Chancellor Eisen Responds to the Draft USCJ Strategic Plan

February 28, 2011 / 24 Adar I 5771

Rabbi Steven Wernick
Executive Vice President
United Synagogue of Conservative Judaism

Dear Rabbi Wernick,

I write to express The Jewish Theological Seminary's warm support for the significant step forward that has been accomplished in the draft USCJ Strategic Plan. JTS is proud to have played a key role in the formation of United Synagogue nearly a century ago, and we look forward to working with you, the joint commission of the United Synagogue of Conservative Judaism and Hayom, the Rabbinical Assembly, and other Conservative Movement partners to seize hold of the present opportunity to revitalize United Synagogue and enable it to fulfill its mission of serving Conservative kehillot. We agree with you that United Synagogue is at a turning point—one that calls for bold, imaginative, and resolute action. The draft Strategic Plan sets us on a course that we think points to urgent and necessary change.

Three aspects of the plan seem especially significant to my colleagues and me.

First: mission focus. We agree with the Strategic Plan that United Synagogue can and must concentrate on a narrower mission than heretofore; namely, strengthening congregations and other kehillot in the areas of management, transformation, and leadership development. A good friend of JTS, himself a businessman, expressed it well in a letter to me a few days ago: the business of the organization should be the business aspects of the synagogues, helping them to run efficiently and to manage change effectively. Other aspects of synagogue life should, in our view, be coordinated with the help of United Synagogue but not provided by it. Offering a targeted number of services, and offering them well, will go a long way toward revitalizing weaker synagogues and further strengthening healthy ones.

Second: a change in governance that makes USCJ directly responsive to its member constituencies, gives lay leaders throughout North America a voice in national decision-making, and adds to the board of USCJ a broader mix of thought- and community-leaders. We know this is not a time for "top-down" governance, certainly not in an organization that will pride itself on its mission of community-building. Democratization of authority, we agree, will help to generate commitment to the USCJ and to Conservative Judaism as a whole.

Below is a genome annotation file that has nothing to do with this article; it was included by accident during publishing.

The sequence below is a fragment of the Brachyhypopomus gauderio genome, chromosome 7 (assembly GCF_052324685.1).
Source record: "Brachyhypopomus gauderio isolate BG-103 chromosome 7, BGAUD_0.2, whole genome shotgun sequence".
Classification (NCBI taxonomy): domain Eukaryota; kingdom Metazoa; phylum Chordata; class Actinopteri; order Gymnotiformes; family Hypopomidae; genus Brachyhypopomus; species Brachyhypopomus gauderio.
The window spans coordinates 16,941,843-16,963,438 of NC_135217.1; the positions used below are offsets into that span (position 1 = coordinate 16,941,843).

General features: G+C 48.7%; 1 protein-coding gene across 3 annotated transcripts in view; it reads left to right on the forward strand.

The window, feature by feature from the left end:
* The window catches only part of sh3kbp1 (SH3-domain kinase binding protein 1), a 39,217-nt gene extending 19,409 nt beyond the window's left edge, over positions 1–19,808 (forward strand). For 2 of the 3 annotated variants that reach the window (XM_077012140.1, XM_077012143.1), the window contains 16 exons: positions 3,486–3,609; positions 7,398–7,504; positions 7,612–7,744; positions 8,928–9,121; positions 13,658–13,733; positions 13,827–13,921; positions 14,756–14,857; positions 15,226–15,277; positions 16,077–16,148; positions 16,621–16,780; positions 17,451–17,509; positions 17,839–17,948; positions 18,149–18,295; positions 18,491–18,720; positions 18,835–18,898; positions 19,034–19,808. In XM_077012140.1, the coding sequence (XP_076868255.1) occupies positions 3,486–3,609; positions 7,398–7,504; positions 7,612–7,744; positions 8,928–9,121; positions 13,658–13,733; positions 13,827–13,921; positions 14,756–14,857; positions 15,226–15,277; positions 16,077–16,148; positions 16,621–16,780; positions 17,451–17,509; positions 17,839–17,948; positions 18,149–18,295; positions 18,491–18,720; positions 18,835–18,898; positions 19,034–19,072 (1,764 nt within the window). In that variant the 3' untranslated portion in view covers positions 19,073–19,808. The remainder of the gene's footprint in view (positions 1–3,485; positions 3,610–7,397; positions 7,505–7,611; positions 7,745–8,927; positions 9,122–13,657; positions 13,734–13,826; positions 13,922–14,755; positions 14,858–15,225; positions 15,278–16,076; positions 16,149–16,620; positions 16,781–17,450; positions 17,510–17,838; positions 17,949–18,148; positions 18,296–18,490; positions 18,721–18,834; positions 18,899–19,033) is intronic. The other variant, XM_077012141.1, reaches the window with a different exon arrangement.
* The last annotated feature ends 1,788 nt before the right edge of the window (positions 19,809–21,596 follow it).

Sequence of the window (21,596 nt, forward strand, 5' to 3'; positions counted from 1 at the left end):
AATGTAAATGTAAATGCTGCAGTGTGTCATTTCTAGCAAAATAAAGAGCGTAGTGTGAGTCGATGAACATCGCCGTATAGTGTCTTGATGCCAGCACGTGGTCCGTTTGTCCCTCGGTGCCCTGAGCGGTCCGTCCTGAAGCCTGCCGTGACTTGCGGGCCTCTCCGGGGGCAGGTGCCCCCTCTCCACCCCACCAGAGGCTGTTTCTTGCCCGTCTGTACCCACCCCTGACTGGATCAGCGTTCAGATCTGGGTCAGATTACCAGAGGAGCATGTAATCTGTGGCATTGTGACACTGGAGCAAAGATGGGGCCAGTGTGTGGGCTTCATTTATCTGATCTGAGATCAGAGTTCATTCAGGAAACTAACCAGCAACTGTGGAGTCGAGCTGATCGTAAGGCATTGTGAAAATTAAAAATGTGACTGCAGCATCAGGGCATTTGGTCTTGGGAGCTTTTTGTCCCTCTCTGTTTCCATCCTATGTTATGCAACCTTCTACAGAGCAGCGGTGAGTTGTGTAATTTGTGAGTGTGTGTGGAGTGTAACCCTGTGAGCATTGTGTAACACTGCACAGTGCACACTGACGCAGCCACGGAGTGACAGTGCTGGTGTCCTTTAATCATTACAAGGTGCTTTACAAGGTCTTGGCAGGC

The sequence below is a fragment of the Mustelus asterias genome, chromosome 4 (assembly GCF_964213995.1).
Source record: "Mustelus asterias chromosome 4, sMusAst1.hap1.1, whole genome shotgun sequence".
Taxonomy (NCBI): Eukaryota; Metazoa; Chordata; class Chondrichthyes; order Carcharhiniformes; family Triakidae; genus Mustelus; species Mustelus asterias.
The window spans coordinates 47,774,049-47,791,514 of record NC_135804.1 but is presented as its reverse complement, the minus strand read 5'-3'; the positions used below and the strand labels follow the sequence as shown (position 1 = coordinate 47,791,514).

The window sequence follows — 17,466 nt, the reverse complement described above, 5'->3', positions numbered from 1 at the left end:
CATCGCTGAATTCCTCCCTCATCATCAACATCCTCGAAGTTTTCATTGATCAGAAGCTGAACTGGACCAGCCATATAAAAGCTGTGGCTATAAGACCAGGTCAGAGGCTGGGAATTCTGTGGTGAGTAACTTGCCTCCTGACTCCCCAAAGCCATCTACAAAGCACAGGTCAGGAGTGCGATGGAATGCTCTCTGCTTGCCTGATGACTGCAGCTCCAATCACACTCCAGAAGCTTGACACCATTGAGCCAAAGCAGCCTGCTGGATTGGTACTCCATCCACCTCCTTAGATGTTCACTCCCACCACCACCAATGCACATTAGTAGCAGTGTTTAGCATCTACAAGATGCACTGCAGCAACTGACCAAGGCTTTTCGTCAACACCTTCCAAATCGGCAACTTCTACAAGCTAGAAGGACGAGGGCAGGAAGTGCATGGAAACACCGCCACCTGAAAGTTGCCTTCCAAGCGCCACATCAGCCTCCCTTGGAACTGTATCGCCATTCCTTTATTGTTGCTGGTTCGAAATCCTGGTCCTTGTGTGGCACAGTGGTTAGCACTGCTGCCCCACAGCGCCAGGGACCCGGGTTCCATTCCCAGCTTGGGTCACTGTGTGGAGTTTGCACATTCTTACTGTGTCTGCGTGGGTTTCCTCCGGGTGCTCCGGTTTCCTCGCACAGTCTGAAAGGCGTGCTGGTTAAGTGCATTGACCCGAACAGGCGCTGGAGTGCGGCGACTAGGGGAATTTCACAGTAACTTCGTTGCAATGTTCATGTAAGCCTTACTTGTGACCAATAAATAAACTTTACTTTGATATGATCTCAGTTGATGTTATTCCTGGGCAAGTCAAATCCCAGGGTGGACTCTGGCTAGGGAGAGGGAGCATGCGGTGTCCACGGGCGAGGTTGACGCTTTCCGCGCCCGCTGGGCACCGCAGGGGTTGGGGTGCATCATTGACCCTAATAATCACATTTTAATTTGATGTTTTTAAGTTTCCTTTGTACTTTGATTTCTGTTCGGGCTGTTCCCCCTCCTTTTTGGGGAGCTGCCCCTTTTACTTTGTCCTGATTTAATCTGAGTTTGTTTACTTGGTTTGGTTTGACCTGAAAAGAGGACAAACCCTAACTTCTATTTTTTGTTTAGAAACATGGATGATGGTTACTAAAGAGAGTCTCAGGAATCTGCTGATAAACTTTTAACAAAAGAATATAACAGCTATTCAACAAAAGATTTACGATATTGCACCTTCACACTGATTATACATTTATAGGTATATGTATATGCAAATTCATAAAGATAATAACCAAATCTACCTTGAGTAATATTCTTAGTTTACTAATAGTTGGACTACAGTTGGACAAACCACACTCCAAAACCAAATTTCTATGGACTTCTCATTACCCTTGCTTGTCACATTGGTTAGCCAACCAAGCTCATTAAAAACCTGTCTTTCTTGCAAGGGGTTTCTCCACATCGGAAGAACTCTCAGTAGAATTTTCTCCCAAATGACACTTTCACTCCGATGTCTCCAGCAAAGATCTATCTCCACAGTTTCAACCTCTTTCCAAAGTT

Third: we applaud the announced aim of an overhaul in dues structure and reduction in the amount that affiliate kehillot are charged for membership. This is an especially courageous step and, so we believe with you, an especially urgent one. Many of the divisions that have plagued the Conservative Movement in recent years have resulted not from differences in opinion over the nature of Conservative Judaism, but over allocation of the burden of funding synagogue activities. The corrective action you have proposed sets us firmly on the right path.

We congratulate you, the joint commission of the USCJ and Hayom, the RA, and all those who advised you on the significant achievement of the draft Strategic Plan. As the draft is vetted around the country, our advice is simple and unequivocal: move as quickly as possible, as boldly as possible, to implement the intent behind the plan, so that when the United Synagogue celebrates its hundredth anniversary two years from now, the process of transformation is not only complete but firmly established. We at JTS look forward to recognizing that accomplishment with you and to joining in the work that will make the celebration of all that USCJ has accomplished in its first century possible.


Arnie Eisen